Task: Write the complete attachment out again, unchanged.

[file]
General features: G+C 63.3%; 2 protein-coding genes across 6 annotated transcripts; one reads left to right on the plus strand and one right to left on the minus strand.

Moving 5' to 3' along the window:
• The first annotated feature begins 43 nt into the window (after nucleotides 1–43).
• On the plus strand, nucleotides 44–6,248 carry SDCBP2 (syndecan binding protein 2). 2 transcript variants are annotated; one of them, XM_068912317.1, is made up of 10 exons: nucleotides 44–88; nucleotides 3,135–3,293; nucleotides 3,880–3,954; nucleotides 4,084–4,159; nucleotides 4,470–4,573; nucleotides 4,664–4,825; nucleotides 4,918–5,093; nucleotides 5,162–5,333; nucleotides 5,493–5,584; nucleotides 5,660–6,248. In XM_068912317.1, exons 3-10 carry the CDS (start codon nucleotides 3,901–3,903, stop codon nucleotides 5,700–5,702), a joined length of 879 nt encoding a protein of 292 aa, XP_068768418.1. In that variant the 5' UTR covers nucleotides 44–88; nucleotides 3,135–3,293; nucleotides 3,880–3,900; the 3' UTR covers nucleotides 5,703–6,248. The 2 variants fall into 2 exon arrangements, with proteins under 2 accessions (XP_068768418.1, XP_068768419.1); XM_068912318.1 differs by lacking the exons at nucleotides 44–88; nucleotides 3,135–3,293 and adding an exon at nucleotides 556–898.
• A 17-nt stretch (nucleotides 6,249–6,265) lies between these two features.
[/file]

General features: G+C 63.3%; 2 protein-coding genes across 6 annotated transcripts; one reads left to right on the plus strand and one right to left on the minus strand.

Moving 5' to 3' along the window:
• The first annotated feature begins 43 nt into the window (after nucleotides 1–43).
• On the plus strand, nucleotides 44–6,248 carry SDCBP2 (syndecan binding protein 2). 2 transcript variants are annotated; one of them, XM_068912317.1, is made up of 10 exons: nucleotides 44–88; nucleotides 3,135–3,293; nucleotides 3,880–3,954; nucleotides 4,084–4,159; nucleotides 4,470–4,573; nucleotides 4,664–4,825; nucleotides 4,918–5,093; nucleotides 5,162–5,333; nucleotides 5,493–5,584; nucleotides 5,660–6,248. In XM_068912317.1, exons 3-10 carry the CDS (start codon nucleotides 3,901–3,903, stop codon nucleotides 5,700–5,702), a joined length of 879 nt encoding a protein of 292 aa, XP_068768418.1. In that variant the 5' UTR covers nucleotides 44–88; nucleotides 3,135–3,293; nucleotides 3,880–3,900; the 3' UTR covers nucleotides 5,703–6,248. The 2 variants fall into 2 exon arrangements, with proteins under 2 accessions (XP_068768418.1, XP_068768419.1); XM_068912318.1 differs by lacking the exons at nucleotides 44–88; nucleotides 3,135–3,293 and adding an exon at nucleotides 556–898.
• A 17-nt stretch (nucleotides 6,249–6,265) lies between these two features.